How to test a sump pump

Failed sump pumps lead to flooded basements. While it’s important to have a backup plan in place for a failed sump pump, it’s also a good idea to test your sump pump in the spring. Today I’ll show you how.

You need access

Most sump baskets have a plastic removable cover, often held in place with a few drywall screws. That’s what I have at my own house, and it looks like this:

Sump cover lid

To open this, I just need to back out the screws and give the cover a hard yank.

Removing sump cover

A few very lucky people have fancy covers like this one. Clear top, hinges, gasket, thumb screws… be still my heart.

Fancy Sump Cover

On the other end of the spectrum, most new construction houses have covers that are gooped shut with caulk.

Sump cover caulked shut

You can’t open that thing without busting a bunch of utility knife blades trying to cut through all the caulk. Our Radon Code requires sump baskets to be sealed to prevent radon gas from entering the home, and this is the quick and dirty way to do it.

Testing the pump

The best way to ensure the full functionality of your sump pump is to simply add water to the sump basket. You can run a garden hose into the room, or you can carry buckets of water into the room and fill it that way. But I’ll warn you, it takes more buckets than you think.

Garden hose into sump basket

The reason this is the best method is because you’re not only testing the functionality of the pump, but you’re also making sure the float is functioning properly. The vast majority of sump pumps are activated by a float; when the water level gets high enough, the float tells the pump to turn on. If your float is obstructed by something or stuck in the bottom of the pit, you might not know about it unless you test your sump basket by adding water.

If you want to test your sump pump the easy way, just lift up the float. It’ll probably be a black floating valve about the size of a tennis ball, tethered to a cord. When you lift it up, your sump pump should kick on. When you drop it back down, your sump pump will turn off.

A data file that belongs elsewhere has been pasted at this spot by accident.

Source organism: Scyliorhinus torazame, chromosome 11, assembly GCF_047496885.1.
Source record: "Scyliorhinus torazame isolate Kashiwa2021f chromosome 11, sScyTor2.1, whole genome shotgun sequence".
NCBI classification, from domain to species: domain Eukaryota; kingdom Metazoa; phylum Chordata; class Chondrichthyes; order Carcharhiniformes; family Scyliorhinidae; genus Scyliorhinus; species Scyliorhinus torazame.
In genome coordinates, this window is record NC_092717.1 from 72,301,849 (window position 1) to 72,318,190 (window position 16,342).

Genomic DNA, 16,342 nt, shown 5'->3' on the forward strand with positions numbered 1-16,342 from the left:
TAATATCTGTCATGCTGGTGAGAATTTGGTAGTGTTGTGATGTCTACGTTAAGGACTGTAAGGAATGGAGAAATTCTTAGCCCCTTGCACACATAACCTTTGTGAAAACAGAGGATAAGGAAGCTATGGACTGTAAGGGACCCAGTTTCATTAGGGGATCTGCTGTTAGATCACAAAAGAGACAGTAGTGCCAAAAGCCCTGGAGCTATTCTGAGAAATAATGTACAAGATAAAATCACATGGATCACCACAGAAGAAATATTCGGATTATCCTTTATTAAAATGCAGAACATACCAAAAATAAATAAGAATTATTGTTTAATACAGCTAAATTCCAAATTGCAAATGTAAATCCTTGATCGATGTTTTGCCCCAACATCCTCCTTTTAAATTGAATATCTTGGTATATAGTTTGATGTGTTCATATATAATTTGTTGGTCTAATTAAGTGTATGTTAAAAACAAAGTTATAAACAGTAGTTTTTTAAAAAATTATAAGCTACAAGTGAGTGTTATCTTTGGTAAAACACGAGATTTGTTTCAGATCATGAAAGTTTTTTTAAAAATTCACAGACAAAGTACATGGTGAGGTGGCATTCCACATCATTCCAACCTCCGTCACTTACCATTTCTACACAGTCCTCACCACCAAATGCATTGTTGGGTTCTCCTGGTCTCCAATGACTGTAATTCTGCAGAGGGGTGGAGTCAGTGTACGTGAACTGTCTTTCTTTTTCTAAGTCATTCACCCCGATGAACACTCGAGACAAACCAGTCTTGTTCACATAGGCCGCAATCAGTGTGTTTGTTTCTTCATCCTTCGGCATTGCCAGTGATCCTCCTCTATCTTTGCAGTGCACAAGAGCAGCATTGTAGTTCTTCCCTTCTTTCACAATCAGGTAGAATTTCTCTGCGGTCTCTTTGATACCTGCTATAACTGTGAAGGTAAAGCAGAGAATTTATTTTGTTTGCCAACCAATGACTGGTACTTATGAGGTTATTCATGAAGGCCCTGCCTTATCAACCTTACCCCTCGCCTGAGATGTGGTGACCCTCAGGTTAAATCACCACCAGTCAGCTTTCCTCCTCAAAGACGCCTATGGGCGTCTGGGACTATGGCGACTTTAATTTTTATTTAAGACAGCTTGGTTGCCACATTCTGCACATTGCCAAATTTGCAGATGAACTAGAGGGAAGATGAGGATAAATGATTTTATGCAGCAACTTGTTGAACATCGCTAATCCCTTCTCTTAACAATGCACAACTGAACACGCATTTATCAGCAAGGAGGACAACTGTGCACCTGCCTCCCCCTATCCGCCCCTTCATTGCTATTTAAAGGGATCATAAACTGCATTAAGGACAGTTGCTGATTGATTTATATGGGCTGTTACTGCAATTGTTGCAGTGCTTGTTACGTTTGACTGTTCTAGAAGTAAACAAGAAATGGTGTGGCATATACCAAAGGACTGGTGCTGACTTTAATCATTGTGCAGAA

Lifting sump pump float

Some sump pumps have a float attached to the pump, and those work the same way. Lift the float to turn it on, drop the float and the pump should turn off.

And to make it especially easy to test a sump pump, you’ll often have two cords plugged into an outlet. The first is for the float, and the second is for the pump. The float controls the power to the pump as needed. To bypass the float, you can unplug both and then just plug in your pump.

Sump pump float plug

This is handy for those sump baskets with lids that are gooped shut.

What if it fails?

If your pump doesn’t activate, check the obvious stuff first. Is it plugged in? Is there power to the outlet? Do you have a failed float mechanism? Is the float stuck? Does the pump work if you plug it directly into an outlet? If you still can’t get the pump to turn on, it’s probably time for a new one. I consider sump pump replacement to be a very DIY type of project. If everything goes smoothly, you’ll spend more time driving back and forth to the store for a new pump than you will actually doing the work.

Written By

Reuben is a second-generation home inspector with a passion for his work. He grew up remodeling homes and learning about carpentry since he was old enough to hold a hammer. Reuben grew up thinking he was going to be a school teacher because he enjoyed teaching others so much. In a sense, that’s a lot of what home inspections are about, so Reuben truly does what he loves. Sharlene has worked with Structure Tech since 2000 and Reuben has been contributing to her blog since 2008.

Related Posts

Five things to look for in a sump pump

🖨 Print Article This is a guest blog post by Steve Grohn, CEO of Standard Water Control Systems.  Considering a new sump pump or backup system? Here’s what you need...

A Sump Pump Discharging to the Sanitary Sewer is a No-No

Discharging a sump pump into the city's sanitary sewer system is a big 'no-no'. While this might seem like an easier and more attractive option than running a discharge tube...

Subscribe to Our Newsletter for Market Updates & Mid-Century Modern Listings

Our weekly HomesMSP Update includes current local market information and a curated list of mid-century modern properties for sale, plus posts from an inspector, a lender, a stager, info about neighborhoods, life in the Twin Cities… even recipes!

Hidden

Blog Categories

Archives

Sharon and John Hensrud

About Us

The HomesMSP Team is committed to meeting you where you are and listening… really listening to understand you so we can use our extensive knowledge of the market and local neighborhoods to give you personalized service.